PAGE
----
ERIC Number: ED025811
Record Type: RIE
Publication Date: 1968
Reference Count: N/A
National Education Association, Washington, DC. Research Div.
There is a dichotomy of opinion regarding the merits and feasibility of ability grouping, and the issue is unsettled after much research and study. This research summary discusses grouping practices, the place of ability grouping in over-all school organization, schools' capacity for ability grouping, and the pros and cons of ability grouping, with emphasis on research findings on the effects of such grouping. Some 50 representative studies are summarized. The results of comparisons of different groupings' effects on achievement are inconclusive; factors other than grouping seem to account for many achievement difference. Ability grouping tends to succeed when materials, objectives, curriculum, and methods are modified. Few studies have focused on the effects of grouping on pupil attitudes, self-concepts, and other areas of development such as ability to think, development of creativity, or development of values. The majority of teachers are in favor of some form of ability grouping, despite inconclusive and sometimes misconstrued evidence. An extensive bibliography is included. (BP)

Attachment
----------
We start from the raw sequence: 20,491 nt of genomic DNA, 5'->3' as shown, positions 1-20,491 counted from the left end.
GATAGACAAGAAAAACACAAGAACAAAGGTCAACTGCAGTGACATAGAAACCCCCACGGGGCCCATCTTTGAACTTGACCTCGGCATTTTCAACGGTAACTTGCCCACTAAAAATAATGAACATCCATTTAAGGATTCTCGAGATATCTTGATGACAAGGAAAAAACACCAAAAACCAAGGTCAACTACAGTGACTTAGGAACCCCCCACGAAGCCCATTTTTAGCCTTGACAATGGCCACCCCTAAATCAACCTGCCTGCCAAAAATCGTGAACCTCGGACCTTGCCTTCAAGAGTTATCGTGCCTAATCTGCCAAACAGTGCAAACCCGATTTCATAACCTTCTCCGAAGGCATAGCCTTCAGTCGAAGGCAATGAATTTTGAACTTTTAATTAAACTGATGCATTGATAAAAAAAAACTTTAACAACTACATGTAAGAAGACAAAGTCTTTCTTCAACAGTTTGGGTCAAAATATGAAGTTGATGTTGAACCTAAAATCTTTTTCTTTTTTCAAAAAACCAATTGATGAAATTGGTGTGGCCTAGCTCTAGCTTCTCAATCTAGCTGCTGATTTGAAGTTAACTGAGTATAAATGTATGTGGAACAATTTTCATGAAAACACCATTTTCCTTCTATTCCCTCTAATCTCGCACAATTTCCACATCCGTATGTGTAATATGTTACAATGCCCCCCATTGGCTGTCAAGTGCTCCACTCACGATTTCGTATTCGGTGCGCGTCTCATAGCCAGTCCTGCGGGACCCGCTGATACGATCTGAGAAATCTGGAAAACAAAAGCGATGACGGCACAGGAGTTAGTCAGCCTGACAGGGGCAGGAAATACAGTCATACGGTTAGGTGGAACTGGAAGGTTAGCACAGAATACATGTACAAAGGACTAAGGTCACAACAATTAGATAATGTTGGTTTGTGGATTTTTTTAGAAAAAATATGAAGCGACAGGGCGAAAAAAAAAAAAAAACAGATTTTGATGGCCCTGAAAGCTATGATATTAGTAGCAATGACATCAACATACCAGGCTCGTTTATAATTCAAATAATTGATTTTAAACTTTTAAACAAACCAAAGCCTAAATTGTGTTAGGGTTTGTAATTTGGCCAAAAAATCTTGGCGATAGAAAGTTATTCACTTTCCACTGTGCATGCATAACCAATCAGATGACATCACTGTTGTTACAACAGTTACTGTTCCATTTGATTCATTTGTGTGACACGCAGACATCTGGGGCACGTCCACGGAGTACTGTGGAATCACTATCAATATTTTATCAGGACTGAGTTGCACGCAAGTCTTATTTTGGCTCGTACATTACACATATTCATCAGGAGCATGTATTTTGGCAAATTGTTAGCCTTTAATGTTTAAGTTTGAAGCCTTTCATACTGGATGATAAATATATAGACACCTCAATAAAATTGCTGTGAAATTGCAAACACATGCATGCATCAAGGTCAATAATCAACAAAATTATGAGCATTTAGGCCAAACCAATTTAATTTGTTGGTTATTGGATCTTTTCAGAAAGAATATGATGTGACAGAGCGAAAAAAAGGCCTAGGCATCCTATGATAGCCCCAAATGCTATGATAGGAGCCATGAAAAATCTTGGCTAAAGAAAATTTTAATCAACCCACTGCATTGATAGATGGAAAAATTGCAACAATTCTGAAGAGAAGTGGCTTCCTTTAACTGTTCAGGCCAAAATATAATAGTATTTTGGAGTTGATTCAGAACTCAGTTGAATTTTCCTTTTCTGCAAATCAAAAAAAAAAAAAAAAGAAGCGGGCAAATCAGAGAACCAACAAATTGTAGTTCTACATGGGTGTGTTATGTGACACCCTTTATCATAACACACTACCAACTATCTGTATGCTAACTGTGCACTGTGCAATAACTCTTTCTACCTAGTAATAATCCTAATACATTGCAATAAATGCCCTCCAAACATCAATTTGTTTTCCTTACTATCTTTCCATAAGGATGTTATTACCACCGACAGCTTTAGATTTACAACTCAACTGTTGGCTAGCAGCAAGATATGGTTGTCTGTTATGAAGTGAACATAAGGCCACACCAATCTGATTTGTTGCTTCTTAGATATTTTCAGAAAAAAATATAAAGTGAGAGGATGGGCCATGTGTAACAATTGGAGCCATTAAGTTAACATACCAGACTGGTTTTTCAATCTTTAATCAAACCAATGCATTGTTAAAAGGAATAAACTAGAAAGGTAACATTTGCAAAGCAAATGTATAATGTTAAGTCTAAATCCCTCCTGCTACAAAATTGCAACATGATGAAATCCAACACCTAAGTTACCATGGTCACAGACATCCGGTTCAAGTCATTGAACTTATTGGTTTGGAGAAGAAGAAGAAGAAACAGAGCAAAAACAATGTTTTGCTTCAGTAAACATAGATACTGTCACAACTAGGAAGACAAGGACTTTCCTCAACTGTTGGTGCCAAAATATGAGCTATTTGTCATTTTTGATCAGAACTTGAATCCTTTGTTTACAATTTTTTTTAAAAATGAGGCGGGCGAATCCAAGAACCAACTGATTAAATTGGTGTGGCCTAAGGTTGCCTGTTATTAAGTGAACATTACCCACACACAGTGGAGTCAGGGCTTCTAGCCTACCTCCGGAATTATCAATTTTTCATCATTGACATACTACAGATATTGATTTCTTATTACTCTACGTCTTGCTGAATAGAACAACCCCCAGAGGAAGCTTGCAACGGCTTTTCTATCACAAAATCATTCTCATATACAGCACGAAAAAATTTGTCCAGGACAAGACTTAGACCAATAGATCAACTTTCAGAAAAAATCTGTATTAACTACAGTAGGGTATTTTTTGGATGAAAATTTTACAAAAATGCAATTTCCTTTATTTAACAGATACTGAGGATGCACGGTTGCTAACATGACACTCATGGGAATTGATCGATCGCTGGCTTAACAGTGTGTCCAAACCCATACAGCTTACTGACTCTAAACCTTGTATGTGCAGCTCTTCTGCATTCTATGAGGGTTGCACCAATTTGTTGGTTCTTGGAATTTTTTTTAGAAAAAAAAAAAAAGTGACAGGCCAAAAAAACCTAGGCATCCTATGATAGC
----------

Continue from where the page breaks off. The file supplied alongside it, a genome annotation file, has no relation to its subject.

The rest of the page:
Descriptors: Ability, Ability Grouping, Ability Identification, Achievement, Educational Practices, Educational Research, Experimental Teaching, Homogeneous Grouping, Program Effectiveness, Research Utilization
National Education Association, 1201 Sixteenth Street, N.W., Washington, D.C. 20036 #434-22814 ($1.00).
Publication Type: N/A
Education Level: N/A
Authoring Institution: National Education Association, Washington, DC. Research Div.